Clean Code – Classes

coryWelcome to Part 6 of this review of the Pluralsight course Clean Code: Writing Code for Humans by Cory House.

Cory is a Microsoft MVP in C#, founder of, avid tech reader, and speaker. He believes in clean code, pragmatic development, and responsive native UIs.

Here are the links to each part in this series:

Part 1 – Writing Code For Humans

Part 2 – Clean Code Principles

Part 3 – Clean Code Naming

Part 4 – Clean Code Conditionals

Part 5 – Clean Code Functions

Part 6 – Clean Code Classes

Part 7 – Clean Code Comments

Part 8 – Clean Code Summary

In this episode we learn more about the role of classes, what makes a good class, and when to create them.


When to Create

Cory discusses many situations where it is appropriate to create a new class:

  • New concept
  • Low cohesion
  • Promote reuse
  • Reduce complexity
  • Clarify parameters

He explains the benefits of creating a new class in each of these situations


This clip explains the concept of high cohesion, which was first introduced by Tom De Marco in 1979.

Cory contrasts this with some of the magnet classes that were discussed in the Naming module.

As an example we see that a magnet Vehicle class is much better split out into three classes:

  • Vehicle
  • VehicleMaintenance
  • VehicleFinance

Cory stresses that you should start with a good, specific class name, and that usually leads to higher cohesion.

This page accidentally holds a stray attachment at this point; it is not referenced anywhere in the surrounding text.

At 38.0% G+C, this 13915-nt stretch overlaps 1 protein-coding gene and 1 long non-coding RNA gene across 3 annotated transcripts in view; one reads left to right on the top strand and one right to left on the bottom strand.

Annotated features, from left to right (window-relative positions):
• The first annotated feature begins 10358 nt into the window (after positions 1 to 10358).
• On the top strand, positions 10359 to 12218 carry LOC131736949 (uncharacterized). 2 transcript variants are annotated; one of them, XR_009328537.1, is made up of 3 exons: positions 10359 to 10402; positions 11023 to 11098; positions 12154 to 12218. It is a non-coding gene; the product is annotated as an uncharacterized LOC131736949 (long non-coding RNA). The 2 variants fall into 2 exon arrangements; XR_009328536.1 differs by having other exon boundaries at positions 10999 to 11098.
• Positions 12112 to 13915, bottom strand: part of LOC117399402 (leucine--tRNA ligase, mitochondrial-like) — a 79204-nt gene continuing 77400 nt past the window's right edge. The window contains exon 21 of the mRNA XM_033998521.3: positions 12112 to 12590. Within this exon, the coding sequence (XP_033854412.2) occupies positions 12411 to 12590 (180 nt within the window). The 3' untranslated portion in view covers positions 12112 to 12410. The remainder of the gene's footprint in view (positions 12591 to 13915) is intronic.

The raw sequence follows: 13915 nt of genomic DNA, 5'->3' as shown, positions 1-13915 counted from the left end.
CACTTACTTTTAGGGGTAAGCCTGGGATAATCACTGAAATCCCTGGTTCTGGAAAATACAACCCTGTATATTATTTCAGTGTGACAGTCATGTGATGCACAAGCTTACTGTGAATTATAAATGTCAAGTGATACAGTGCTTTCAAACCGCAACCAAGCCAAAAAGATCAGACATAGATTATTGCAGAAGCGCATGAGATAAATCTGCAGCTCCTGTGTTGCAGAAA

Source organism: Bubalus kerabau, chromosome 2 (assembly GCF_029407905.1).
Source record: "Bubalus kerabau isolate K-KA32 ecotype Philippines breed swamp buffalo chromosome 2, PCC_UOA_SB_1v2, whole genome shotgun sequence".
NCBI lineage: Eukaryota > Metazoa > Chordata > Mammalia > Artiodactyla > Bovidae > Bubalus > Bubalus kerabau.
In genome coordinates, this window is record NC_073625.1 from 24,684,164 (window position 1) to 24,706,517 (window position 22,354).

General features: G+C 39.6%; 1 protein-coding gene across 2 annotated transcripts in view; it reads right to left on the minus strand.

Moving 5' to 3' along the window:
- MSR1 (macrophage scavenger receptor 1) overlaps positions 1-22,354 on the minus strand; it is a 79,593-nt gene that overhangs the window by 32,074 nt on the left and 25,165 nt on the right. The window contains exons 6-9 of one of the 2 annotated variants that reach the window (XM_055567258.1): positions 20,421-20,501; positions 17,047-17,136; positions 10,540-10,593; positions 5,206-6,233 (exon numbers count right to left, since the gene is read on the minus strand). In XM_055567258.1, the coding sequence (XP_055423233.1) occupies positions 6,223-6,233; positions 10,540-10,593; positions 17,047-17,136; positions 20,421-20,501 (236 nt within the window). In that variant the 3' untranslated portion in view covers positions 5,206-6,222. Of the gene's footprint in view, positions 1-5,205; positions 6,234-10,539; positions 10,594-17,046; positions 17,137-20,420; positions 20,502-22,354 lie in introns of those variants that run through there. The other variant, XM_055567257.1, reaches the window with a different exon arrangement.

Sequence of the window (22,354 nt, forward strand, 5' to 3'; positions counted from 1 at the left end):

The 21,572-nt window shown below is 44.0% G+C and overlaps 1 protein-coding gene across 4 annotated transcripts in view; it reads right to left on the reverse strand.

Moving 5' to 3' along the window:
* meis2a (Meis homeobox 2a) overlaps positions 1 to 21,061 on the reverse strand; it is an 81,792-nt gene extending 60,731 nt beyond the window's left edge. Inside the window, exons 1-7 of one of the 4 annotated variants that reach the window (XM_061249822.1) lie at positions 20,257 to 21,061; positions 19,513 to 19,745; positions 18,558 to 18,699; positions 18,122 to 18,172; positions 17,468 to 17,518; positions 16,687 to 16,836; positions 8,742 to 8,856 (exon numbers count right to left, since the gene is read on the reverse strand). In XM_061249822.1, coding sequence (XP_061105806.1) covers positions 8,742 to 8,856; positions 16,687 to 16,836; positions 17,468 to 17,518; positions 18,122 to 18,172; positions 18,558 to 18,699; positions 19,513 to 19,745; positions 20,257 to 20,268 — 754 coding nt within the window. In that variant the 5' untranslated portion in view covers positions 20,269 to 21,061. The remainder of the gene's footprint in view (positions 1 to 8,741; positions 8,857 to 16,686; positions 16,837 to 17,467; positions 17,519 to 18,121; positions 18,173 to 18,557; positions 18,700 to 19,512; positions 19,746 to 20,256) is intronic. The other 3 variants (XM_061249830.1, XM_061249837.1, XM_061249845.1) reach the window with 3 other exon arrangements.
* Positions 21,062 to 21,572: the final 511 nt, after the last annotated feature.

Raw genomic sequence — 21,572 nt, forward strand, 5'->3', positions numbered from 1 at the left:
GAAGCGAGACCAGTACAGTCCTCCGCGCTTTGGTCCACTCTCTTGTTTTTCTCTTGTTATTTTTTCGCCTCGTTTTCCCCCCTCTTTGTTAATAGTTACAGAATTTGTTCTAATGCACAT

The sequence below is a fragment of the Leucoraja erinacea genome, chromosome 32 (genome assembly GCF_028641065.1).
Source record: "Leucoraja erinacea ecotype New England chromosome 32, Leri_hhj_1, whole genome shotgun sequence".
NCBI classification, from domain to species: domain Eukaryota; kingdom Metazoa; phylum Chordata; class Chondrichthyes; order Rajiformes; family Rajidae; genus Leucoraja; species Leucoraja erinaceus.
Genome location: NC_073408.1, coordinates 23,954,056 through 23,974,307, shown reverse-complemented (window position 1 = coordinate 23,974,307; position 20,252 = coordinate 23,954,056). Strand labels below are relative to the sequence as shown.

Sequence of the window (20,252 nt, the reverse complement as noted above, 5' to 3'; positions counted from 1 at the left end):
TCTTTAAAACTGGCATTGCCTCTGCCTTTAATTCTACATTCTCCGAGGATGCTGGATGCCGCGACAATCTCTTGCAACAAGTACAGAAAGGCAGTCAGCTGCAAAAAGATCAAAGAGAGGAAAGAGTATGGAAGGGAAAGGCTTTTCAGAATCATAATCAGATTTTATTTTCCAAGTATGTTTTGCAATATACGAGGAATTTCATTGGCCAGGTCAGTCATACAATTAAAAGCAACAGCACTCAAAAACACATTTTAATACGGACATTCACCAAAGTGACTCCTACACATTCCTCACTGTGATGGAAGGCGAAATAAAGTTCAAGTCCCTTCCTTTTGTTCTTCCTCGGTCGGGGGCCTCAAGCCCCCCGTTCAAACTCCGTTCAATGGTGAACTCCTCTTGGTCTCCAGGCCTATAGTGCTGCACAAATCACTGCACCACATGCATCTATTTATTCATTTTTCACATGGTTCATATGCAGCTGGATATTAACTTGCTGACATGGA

When is a Class too Small?

Signs that a class is too small are:

  1. Inappropriate intimacy
  2. Feature Envy
  3. Too many pieces

Steve Smith’s Refactoring Fundamentals course goes into a lot more detail in these areas.

Cory adds that it is very rare for classes to be too small, so be more concerned about classes that are too big.

Primitive Obsession

Primitive obsession is using primitive types such as strings and integers instead of encapsulating model classes.

Cory explains 4 advantages of creating a new class here.

Also see Mark Seemann’s From Primitive Obsession to Domain Modelling

Principle of Proximity

This is all about making code easy to read from the top of the file downwards, and Cory discusses keeping related actions together.

Outline Rule

Collapsed code should read like an outline. This is a tricky concept to grasp initially, so there is a demonstration later in this course.

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